I just assumed Scotty was a diaper sniper when he moved into my dorm. He fit the mold; 5 foot 5, big bifocals, quiet and never far from his bunk. Operating under this assumption, I dealt with him accordingly. Which is to say I didn’t deal with him at all. Different prisoners have different approaches to child predators. Abuse, extortion, exploitation… Karmic law can sometimes be a violent force. My approach is to let it do its thing. So I was pleasantly surprised when I learned that Scotty was, in fact, not a cho-mo. He was doing life for murder.
Back in 1985, when Reagan was just beginning his second term, when breakdancing was still in style and artificial intelligence was only a plot point in a sci-fi novel, Scotty found out his old lady was cheating. The arrest report says he shot her lover six times after leaving a Lakeland bar. He doesn’t remember any of it, but he was pretty drunk. While he was telling me his story, I kept doing the math in my head. Thirty-three years. I’ve been gone for 14 and it already feels like an eternity. When Scotty fell, I was only 11 years old. My life was really just beginning as his was coming to an end. (Although I’m sure the victim’s family would argue that the only life that actually came to an end that day was their loved one’s.) Sad situation, all the way around. If life is really just this flow of atoms through time and space, this endless waterfall of moments, each fading into the next, it’s amazing to fathom how a single drop — a solitary frame in an infinite sea of pixels — could have such far-reaching effects.
At age 20, Scotty was found guilty and sentenced to life with a mandatory quarter. Back in those days, Florida still had a parole system and this sentence ensured that he would serve at least 25 years, day for day, before being considered for release. This is what both the legislature and the court intended. Then came the 90s when the measure of politicians on both sides of the aisle came down to how tough they were on crime. Humane ideas such as empathy, forgiveness and second chances were viewed as weaknesses and quickly pounced on by political opponents. The parole system was abolished, the prison-building craze began, and life sentences suddenly meant exactly that… life.
But there was one problem: people like Scotty who were sentenced according to a different set of laws. This is why there is still a parole commission in the Sunshine State despite the fact that it’s been almost three decades since the parole system was axed. But to many of these dinosaurs, the system is a cruel joke.
Scotty limped to the finish line of his mandatory 25 years in 2010, legally blind from retinopathy (hence the enormous bifocals) along with a host of other medical complications that come with being a type 1 diabetic at the mercy of a starch-laden prison diet. When he met with the parole examiner that year, he presented a stack of certificates; everything from vocational classes like cabinet making to small appliance repair to residential wiring (which he took and taught), to the Christian program “Kairos,” to various anger and stress management programs, to the state-mandated Compass reentry course, along with both parenting pilot programs, from which he was the first in the state to graduate.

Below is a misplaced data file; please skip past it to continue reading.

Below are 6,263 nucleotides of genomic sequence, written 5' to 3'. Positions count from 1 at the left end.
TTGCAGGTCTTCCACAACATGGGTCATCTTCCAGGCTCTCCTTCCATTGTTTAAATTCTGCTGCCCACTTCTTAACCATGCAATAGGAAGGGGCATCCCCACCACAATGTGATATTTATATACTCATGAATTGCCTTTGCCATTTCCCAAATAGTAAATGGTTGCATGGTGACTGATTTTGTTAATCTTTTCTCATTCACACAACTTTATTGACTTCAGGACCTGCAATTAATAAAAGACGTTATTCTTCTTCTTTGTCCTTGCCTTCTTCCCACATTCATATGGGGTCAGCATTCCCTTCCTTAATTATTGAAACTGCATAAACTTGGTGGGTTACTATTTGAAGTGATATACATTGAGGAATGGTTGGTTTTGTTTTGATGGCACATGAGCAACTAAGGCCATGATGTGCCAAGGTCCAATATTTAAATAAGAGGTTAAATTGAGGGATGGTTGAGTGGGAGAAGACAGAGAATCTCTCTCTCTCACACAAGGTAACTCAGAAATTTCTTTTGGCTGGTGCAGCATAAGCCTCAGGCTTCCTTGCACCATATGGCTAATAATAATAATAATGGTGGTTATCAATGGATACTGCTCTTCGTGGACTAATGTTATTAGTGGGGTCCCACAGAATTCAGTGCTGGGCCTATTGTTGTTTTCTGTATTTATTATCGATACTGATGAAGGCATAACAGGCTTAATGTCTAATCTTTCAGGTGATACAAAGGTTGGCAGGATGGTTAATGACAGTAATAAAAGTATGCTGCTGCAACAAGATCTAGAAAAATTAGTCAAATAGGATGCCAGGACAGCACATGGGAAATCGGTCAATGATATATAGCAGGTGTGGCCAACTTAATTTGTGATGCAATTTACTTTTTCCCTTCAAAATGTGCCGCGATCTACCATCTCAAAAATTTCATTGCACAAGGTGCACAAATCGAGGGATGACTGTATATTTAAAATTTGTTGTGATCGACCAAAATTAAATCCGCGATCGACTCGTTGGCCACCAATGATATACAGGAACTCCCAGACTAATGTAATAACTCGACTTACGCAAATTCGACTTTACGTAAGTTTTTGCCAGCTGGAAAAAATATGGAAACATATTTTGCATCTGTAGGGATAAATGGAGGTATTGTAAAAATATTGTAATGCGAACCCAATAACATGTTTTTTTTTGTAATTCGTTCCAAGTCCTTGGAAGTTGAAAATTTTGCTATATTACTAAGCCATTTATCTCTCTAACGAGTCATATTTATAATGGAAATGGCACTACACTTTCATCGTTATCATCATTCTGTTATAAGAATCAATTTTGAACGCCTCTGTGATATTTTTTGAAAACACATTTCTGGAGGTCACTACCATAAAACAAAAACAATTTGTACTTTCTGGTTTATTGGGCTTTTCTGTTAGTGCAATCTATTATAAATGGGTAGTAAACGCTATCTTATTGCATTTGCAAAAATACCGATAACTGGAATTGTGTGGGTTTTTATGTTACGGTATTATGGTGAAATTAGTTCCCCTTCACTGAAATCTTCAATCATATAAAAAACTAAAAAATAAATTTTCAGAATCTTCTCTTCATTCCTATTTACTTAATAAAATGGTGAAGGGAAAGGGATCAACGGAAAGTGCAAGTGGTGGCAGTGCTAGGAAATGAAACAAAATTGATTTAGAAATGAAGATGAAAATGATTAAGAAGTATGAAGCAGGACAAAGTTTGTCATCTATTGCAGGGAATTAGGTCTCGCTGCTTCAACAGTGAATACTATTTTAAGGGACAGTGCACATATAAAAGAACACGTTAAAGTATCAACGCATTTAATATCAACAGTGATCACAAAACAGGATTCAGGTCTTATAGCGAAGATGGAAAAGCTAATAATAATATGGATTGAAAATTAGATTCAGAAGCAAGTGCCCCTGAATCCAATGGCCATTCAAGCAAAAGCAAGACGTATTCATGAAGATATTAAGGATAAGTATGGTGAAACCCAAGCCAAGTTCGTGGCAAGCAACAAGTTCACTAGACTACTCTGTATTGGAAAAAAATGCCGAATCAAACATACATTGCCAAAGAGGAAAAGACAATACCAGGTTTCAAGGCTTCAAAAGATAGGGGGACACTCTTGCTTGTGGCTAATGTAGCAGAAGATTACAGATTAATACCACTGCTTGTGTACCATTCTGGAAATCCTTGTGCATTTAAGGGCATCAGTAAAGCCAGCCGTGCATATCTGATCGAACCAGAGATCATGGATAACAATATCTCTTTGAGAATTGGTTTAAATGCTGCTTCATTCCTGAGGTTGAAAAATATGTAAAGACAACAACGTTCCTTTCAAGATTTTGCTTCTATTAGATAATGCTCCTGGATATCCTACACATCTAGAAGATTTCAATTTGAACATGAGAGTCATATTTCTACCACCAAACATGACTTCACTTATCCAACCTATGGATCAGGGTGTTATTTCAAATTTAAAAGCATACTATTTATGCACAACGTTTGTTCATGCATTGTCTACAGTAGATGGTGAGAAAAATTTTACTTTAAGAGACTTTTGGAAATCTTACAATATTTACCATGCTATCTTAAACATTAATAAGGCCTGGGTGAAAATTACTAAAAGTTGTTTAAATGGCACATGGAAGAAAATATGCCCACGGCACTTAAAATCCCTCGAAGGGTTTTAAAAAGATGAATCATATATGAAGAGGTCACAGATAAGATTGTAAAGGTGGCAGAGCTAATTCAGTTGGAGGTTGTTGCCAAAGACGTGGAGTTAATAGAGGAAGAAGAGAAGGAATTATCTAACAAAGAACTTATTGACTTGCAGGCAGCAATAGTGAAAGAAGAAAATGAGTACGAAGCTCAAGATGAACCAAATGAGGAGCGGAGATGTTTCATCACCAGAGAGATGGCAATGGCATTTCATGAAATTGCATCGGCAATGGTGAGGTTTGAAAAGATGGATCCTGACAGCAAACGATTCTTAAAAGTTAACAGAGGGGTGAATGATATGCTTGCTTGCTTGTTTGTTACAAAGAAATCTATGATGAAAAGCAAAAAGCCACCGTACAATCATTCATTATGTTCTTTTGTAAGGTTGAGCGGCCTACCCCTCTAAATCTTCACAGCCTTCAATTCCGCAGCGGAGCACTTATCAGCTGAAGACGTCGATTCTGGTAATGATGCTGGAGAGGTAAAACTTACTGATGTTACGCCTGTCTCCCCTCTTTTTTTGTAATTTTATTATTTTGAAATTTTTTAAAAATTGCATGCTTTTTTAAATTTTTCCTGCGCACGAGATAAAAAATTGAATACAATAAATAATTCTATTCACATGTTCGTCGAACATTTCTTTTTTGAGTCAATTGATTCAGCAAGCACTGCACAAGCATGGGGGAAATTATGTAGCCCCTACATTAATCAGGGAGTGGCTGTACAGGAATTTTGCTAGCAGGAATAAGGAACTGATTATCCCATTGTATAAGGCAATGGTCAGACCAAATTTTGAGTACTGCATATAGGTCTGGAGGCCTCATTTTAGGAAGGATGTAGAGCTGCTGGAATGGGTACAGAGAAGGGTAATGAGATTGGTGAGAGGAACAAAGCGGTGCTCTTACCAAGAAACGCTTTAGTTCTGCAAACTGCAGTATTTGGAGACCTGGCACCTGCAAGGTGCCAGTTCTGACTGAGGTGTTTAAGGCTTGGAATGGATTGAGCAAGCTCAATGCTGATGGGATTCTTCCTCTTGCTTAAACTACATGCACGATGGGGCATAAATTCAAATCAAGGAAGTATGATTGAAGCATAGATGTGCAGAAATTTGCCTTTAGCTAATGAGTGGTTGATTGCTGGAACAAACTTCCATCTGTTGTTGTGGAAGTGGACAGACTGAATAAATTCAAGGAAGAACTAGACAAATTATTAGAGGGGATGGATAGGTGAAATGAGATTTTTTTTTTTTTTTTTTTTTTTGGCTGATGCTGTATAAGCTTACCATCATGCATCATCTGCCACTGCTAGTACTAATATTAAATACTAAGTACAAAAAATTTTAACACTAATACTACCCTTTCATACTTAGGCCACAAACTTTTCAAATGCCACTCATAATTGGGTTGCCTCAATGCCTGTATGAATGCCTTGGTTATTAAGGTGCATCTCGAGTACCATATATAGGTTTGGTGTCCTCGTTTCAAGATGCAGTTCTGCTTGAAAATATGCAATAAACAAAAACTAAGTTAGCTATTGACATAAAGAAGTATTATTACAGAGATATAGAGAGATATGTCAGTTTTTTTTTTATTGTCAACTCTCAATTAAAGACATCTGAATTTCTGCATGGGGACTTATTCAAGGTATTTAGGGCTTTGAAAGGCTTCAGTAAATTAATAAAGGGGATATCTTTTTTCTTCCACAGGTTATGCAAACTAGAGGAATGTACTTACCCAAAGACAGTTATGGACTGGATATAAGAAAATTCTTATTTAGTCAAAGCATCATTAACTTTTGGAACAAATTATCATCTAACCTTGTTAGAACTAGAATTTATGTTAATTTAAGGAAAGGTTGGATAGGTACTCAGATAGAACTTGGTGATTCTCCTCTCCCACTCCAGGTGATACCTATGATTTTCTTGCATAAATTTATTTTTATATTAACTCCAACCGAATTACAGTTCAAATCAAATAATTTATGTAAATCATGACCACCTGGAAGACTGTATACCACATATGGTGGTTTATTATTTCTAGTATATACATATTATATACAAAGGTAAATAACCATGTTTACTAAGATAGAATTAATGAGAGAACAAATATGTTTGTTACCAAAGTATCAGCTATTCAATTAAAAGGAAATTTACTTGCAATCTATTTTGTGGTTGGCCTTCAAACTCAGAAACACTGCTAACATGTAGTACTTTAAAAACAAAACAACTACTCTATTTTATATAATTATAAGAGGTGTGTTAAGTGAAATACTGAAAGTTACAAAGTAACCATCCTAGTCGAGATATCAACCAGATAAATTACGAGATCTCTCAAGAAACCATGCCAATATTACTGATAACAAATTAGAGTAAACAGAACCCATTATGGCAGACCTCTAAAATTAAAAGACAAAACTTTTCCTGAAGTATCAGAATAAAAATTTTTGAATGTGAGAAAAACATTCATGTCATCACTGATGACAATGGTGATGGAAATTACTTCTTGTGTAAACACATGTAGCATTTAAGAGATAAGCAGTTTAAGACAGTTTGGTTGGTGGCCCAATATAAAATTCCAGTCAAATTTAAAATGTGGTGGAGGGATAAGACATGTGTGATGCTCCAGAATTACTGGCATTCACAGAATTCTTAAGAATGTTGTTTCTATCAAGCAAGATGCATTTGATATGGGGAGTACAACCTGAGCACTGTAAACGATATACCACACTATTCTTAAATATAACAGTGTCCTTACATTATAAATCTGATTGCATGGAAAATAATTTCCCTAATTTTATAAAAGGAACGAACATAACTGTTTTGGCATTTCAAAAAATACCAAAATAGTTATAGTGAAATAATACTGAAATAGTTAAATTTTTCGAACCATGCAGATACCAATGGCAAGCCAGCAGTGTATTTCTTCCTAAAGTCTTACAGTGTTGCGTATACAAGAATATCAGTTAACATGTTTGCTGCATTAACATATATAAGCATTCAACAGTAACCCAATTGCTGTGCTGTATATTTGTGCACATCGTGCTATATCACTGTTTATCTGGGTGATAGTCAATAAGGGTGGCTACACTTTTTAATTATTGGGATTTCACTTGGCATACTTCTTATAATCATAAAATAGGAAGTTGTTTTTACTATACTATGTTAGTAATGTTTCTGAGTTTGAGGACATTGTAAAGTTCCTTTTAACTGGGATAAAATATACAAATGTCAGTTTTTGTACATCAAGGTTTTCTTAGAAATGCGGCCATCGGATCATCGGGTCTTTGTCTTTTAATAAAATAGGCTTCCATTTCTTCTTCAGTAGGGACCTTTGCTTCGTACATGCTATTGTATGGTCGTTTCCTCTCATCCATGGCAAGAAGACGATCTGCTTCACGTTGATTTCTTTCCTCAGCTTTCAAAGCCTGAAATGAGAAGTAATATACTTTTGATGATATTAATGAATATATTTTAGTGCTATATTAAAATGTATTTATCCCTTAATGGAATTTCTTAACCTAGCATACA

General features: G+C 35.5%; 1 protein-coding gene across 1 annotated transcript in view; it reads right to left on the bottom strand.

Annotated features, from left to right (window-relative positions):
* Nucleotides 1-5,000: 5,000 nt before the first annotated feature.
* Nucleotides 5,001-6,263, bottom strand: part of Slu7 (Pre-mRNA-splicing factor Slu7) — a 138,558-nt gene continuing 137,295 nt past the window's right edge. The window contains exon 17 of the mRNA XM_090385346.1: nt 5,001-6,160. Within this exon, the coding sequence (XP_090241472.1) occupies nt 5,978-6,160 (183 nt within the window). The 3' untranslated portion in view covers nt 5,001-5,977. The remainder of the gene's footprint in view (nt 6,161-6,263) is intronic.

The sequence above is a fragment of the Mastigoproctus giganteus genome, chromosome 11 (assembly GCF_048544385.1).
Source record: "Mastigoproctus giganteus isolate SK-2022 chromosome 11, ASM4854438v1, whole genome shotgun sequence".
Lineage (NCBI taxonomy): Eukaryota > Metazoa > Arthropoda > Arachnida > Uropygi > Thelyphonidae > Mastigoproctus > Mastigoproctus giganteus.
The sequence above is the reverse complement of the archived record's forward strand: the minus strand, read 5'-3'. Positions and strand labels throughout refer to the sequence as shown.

In addition to all these accomplishments, he also arrived at the quarter-century mark without a single disciplinary report. Just to add some perspective here, I’ve been incarcerated since March of 2005 and I’ve had eight DRs. Eight. And I consider myself a model inmate. Florida prisons are rife with drugs and gangs and undiagnosed mental illness. Even when one is committed to living righteously in these places, shit happens. Your bunkie hides something in the cell that you’re not aware of, you’re attacked and forced to defend yourself, you talk during count, you miss a call-out… Or you somehow manage to sidestep all of the above, but you have the misfortune of crossing paths with the wrong guard on the wrong day. Bogus DRs are almost a cliché in here. This was especially true during the last two decades when institutional abuse was at its height. The fact that Scotty was able to avoid every pitfall and keep his nose pristine is a minor miracle. Even now, on the doorstep of his 34th year in the joint, he still has a clean disciplinary record.
The parole commission set his presumptive release date for 2030. And every few years when some formality of a rubber-stamped kangaroo-court hearing pops up, they pretend to consider all the facts before banging the gavel and denying his release. Again. This despite overwhelming evidence of his rehabilitation, exemplary conduct and deteriorating health. The parole examiner who conducted that initial 2010 interview even recommended to the board that he be released. Didn’t matter. Denied.
This begs the question: Why? Scotty is not the first person I’ve met in this situation. There are a handful at every institution (though I’ve never known anyone with 33 years DR-free). It almost seems that the state is bitter that there was once a time when sentencing laws were fair and provided a mechanism where men and women could earn their way out of prison with good behavior. So even though the parole commission is required by law to have these hearings, for the most part, people like Scotty are just set off until they die. The few that do make it out are those who are lucky enough to have friends and family to make phone calls and show support. This is more an exception than a rule. The reality is that people serving long prison sentences usually serve them alone.
Like I said, sad situation all the way around.